Ronit elkabetz is the face of Israeli cinema. The 43-year-old actress/director has starred in some of the country’s most acclaimed films over the past 10 years — including Late Marriage in 2001 and 2007’s The Band’s Visit. She has also co-written and directed two films with her brother, Shlomi. Born in a suburb of Haifa to parents of Moroccan descent, she now lives in Paris and Tel Aviv. Her latest performances, in Jaffa and The Girl On The Train, can be seen at the UK Jewish Film Festival, along with a screening of Late Marriage.
A lot of talent, a bit of luck, and a “ridiculous” amount of chutzpah have propelled Jess Robinson on to prime-time television.
At just 26, the impressionist has already appeared in the BBC’s Dead Ringers show and voiced characters on ITV’s Headcases. Now she is appearing, alongside Jon Culshaw and Debra Stephenson, in The Culshaw and Stephenson Show in a coveted Saturday night slot on BBC1.
If you thought we had a lot in common with our Jewish North American counterparts, think again. One Canadian comedian found her experience of moving to London so difficult, she was compelled to write a stand-up show on the subject.
The Only Jew in The Village is, as its author Judy Batalion puts it, “part stand-up, part story telling, part confessional, part rant performance” about her experience of moving to a flat in the Muslim area of Whitechapel in the East End and studying for a PhD at the Courtauld Institute of Art before embarking on a career in comedy.
‘From treif to kosher,” observes Sue Kelvin. She is looking back on — to use a David Mamet phrase — a life in the theatre. It started with Flying Pig, the company Kelvin co-founded after leaving drama school, and grew into a career which has placed the 50-year-old actress at the top of the list for any director looking to cast a Jewish matriarch.
You have to admit it was an odd piece of casting. Having come to terms with Mr Bean (aka Rowan Atkinson) playing Fagin in the West End production of Oliver!, we have had to adjust to a British-Iranian comedian in the role.
Omid Djalili stepping out as Fagin the Jew is up there with David Bowie playing Pontius Pilate in The Last Temptation of Christ. Only Jackie Mason being cast as Osama bin Laden could be as controversial.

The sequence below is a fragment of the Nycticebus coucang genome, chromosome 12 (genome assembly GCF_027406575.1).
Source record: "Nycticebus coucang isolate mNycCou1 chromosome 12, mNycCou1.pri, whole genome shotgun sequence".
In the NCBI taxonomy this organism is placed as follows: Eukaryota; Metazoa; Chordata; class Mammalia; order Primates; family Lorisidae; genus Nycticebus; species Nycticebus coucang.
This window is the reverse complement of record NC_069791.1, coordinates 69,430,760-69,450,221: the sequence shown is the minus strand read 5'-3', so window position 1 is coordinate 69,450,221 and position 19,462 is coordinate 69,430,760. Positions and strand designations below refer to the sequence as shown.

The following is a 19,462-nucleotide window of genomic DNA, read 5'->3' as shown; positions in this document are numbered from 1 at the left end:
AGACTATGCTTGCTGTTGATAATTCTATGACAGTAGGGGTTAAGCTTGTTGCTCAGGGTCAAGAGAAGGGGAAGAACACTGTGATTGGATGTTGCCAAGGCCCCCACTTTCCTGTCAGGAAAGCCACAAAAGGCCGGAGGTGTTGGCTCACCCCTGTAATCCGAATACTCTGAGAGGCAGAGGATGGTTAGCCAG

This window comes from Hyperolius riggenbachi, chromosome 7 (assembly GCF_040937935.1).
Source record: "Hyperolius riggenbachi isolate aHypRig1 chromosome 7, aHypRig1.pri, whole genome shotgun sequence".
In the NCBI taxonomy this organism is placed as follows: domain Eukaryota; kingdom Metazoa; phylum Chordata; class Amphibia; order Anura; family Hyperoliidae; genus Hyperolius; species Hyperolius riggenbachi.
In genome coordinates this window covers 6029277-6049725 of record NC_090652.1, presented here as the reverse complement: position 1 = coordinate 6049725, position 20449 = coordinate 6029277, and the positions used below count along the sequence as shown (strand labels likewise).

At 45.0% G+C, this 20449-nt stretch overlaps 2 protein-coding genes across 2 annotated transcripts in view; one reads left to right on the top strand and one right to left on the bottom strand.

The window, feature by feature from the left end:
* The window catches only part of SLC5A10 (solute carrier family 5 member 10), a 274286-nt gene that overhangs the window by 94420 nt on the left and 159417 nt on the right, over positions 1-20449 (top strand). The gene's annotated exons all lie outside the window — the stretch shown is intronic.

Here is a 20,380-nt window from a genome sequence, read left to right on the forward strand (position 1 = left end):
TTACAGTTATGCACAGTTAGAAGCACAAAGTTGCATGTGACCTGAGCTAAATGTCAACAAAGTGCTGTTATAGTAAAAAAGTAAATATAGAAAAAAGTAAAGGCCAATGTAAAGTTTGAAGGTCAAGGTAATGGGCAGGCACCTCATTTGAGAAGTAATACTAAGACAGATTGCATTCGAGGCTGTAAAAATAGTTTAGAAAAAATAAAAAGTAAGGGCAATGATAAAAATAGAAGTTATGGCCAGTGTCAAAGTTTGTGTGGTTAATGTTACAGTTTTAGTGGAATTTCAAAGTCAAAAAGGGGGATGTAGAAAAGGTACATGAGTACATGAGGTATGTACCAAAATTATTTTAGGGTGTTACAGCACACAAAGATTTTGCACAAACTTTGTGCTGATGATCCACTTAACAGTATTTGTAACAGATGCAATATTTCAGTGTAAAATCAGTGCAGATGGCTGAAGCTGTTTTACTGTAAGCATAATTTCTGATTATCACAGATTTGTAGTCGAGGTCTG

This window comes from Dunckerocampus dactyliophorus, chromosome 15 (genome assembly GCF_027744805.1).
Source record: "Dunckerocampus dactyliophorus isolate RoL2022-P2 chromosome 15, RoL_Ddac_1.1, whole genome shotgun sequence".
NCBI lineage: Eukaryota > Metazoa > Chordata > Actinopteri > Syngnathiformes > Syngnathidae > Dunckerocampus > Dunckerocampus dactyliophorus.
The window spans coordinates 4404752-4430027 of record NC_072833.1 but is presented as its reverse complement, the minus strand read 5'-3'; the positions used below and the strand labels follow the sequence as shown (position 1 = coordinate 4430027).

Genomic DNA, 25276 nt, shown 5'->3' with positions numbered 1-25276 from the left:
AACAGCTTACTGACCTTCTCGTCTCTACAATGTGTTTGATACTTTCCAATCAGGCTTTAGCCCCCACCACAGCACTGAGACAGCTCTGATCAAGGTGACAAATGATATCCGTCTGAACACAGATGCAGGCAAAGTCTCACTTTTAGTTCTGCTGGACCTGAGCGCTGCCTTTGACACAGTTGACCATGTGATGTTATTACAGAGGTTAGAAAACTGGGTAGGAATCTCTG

Think of an artist’s studio and two images come to mind — the humble garret cluttered with canvases and the large, serene space filled with light. Anish Kappor’s studio is like neither of these. The 55-year-old Indian-born sculptor, who is considered one of the world’s greatest living artists, works in five huge industrial units in London, alongside a team of 20 or so assistants.
Over the past week, the commemorations of the 70th anniversary of the beginning of the Second World War have been hard to ignore.
Among all the discussion of Germany’s invasion of Poland, the Phoney War and the Battle of Britain, there is one operation which has been recalled with extra poignancy — one that did not involve military action but rather the movement of hundreds of thousands of children.
It is four months since Nicholas de Jongh wrote his swansong article for the Evening Standard as the paper’s theatre critic. His final duty was a lunch held in his honour by the Critics’ Circle a few weeks ago. After the lunch fellow critic Charles Spencer spoke about how he used to dislike De Jongh when he first knew him, but is very fond of him now. And that’s the thing about Nicholas de Jongh. The better you know him the more you like him.
He is the fake-tanned, cigar smoking, jewellery wearing, spoof supper club entertainer, played by comedian Steve Furst. Here, Lenny Beige gives an exclusive interview to the JC, lifting the lid on his greatest influences, his leisure time and his dark family secrets, ahead of his monthly residency at the Pigalle Club.